2020 forever changed the trajectory of digital transformation in every business, in every industry. As the global pandemic endured, customers were encouraged to embrace digital-first shopping behaviors. Even with the initial distribution of the Pfizer and Moderna vaccines to lead the fight against COVID-19, consumers were subjected to ongoing waves of increasingly alarming infection rates, lockdowns, and closures of public spaces.
As a result, consumers doubled-down on prioritizing their health and safety, embracing digital-first shopping when possible. With every consumer click, tap, and swipe, businesses were forced to advance years of digital transformation to adapt. Innovators though, must look beyond digitization, basic ecommerce, and ordinary digital engagement, to differentiate, and create sought after value. Augmented reality, and mixed reality overall, represents a unique accelerant to deliver new experiences, awaken the senses, online and IRL (in real life), and enhance engagement throughout the customer's journey.
The truth is, until the vaccine reaches the masses, most customers will continue to prioritize shopping from the comfort (and safety) of their home. Psychologists estimate that it takes, on average, 66 days to make new routines automatic. This is what makes digital-first behaviors so critical now. The reality is that customer behaviors changed throughout 2020 and they will most likely never shop in the same way again. Their expectations, values, and norms have evolved during the pandemic. As a result, digital engagement became the norm. Brands that don't compete through the delivery of unique digital (and physical) experiences will miss a rare window to leapfrog the status quo. This is where augmented reality and experience architecture come into play.
Augmented reality represents an immediate opportunity to enrich shopping experiences.
For years, AR has demonstrated so much promise and yet so few tangible applications. Was AR just another shiny object without a killer app? Thanks to years of acceleration of ecommerce in a matter of months, AR is about to get its time in the spotlight.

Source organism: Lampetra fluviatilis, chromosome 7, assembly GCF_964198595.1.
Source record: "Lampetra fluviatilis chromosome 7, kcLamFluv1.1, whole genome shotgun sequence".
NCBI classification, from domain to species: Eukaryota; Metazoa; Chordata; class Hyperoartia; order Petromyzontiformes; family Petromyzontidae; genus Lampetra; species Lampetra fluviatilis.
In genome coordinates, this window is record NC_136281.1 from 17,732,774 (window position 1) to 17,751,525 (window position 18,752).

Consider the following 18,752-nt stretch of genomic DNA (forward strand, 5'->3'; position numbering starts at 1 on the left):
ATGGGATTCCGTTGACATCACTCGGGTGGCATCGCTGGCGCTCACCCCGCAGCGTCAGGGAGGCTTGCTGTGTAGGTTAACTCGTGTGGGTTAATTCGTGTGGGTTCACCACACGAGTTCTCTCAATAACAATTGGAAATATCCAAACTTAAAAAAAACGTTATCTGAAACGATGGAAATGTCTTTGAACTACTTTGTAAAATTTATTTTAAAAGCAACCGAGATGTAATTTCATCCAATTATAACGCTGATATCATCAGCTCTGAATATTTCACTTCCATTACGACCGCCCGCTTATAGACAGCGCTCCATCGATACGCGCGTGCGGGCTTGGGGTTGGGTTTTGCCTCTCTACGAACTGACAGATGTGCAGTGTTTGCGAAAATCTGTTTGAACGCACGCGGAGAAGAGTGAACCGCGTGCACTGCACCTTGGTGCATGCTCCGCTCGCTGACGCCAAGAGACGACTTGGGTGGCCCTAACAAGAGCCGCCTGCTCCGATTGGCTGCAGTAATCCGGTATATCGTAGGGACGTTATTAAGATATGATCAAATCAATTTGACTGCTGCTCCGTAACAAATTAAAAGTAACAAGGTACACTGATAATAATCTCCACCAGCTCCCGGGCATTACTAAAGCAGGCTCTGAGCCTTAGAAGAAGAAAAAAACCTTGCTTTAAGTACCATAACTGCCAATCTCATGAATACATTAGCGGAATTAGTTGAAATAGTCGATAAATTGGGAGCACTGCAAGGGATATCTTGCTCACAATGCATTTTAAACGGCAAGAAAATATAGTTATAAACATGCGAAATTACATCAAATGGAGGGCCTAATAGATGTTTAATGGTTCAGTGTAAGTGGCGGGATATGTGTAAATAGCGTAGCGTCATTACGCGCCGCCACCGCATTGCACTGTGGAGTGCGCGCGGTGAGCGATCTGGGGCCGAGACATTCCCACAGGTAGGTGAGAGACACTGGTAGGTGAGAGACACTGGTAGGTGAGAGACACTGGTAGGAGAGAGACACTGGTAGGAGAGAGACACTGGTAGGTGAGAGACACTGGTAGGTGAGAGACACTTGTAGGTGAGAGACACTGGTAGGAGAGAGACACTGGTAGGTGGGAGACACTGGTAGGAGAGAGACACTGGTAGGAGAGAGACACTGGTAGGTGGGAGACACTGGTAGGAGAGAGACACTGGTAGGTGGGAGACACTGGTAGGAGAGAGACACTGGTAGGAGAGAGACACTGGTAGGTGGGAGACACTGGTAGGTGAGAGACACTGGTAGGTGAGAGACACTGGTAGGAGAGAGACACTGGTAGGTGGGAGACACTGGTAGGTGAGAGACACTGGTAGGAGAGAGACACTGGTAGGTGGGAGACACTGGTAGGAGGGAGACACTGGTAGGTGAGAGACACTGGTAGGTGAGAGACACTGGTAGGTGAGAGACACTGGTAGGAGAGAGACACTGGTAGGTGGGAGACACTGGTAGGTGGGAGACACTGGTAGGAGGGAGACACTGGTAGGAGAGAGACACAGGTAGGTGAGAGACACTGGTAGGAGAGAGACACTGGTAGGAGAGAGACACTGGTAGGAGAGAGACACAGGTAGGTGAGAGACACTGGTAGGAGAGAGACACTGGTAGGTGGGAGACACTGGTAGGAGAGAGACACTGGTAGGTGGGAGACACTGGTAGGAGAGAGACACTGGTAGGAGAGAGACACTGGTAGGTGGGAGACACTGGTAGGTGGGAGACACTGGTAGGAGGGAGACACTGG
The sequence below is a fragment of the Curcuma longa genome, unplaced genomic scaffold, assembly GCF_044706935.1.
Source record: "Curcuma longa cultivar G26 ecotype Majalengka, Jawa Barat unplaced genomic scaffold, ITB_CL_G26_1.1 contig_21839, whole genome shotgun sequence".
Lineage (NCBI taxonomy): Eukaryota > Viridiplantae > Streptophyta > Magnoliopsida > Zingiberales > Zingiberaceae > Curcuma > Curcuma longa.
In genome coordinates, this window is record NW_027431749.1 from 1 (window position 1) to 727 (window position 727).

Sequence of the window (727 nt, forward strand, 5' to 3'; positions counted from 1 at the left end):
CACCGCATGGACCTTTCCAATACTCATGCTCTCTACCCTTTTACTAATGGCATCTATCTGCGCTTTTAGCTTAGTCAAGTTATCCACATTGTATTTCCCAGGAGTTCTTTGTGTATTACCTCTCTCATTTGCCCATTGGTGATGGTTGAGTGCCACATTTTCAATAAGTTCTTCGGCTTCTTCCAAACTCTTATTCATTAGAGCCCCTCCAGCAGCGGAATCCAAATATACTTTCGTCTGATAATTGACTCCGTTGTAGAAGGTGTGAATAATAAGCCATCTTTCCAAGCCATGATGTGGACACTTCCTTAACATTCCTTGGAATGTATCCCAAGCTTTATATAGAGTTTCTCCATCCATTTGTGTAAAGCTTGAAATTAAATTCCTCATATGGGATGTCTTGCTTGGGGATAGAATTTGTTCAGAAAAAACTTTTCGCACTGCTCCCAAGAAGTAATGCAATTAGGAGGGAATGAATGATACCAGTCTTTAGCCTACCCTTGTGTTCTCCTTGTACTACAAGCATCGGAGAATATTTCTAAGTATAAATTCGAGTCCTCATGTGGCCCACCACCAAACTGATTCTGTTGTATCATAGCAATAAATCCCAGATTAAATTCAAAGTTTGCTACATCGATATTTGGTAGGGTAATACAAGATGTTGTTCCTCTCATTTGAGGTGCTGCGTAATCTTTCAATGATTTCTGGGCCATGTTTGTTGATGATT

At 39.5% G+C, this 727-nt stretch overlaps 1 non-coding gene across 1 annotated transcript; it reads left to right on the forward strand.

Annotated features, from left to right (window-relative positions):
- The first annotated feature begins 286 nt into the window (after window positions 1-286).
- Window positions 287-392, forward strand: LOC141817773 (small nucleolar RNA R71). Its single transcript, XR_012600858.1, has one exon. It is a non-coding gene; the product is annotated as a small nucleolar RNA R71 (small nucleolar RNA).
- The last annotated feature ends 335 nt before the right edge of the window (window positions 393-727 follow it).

With AR, brands have a novel opportunity to deliver value-added experiences, beyond shiny object syndrome. Through augmented reality, brands and retailers can unlock a new dimension to digital and physical shopping where products and experiences are brought to life. These experiences can come to life at home, in store, or anywhere. All it takes is imagination and innovation.
The business case is already present. A recent study identified that consumers are more than ready for thoughtful AR-powered experiences. The study found that 63% of consumers believe AR will transform their shopping experience and 61% indicated that they would prefer to make purchases on sites that offer AR technology. More so, 70% of consumers reported that they would be more loyal to brands incorporating AR as part of their shopping experience.
At the same time, customers don't feel retailers are keeping up with their expectations. The study also learned that 53% of customers feel that retailers are failing to take full advantage of AR.
Today, nearly all shoppers prefer to do most, if not all of their research independently. This is as true of B2B buyers as it is for B2C customers. In fact, a recent survey found that half of B2B buyers fully define their needs before even approaching a sales rep to discuss their needs.
The true magic of AR is that it gives customers the ability to look, not only at how products appear in the wild, but also how they might complement spaces and applications. More so, AR can also add new dimensionality to customer experiences, bringing creative or useful interactions and transactions into previously static touchpoints. It's digital discovery and conversion reimagined. Look, size, shape, style, interaction, basically every element, angle, and vibe, is now part of the consideration set as well as outcomes.
IKEA paved the way for AR commerce by helping customers move beyond imagining what furniture could look like in their spaces. Launched in 2017, the IKEA Place app helps customers visualize products from its catalog, through AR, at true scale, within any space.
Following the popularity of the IKEAs AR app, a handful of innovative brands have continued to demonstrate the promise of AR in online and in-store shopping.
For example, Nike brought AR to the footwear and clothing categories. The experience uses AR to scan the customers' feet and find the right shoe for them. From scanning your feet to finding the perfect size, the process takes less than one minute.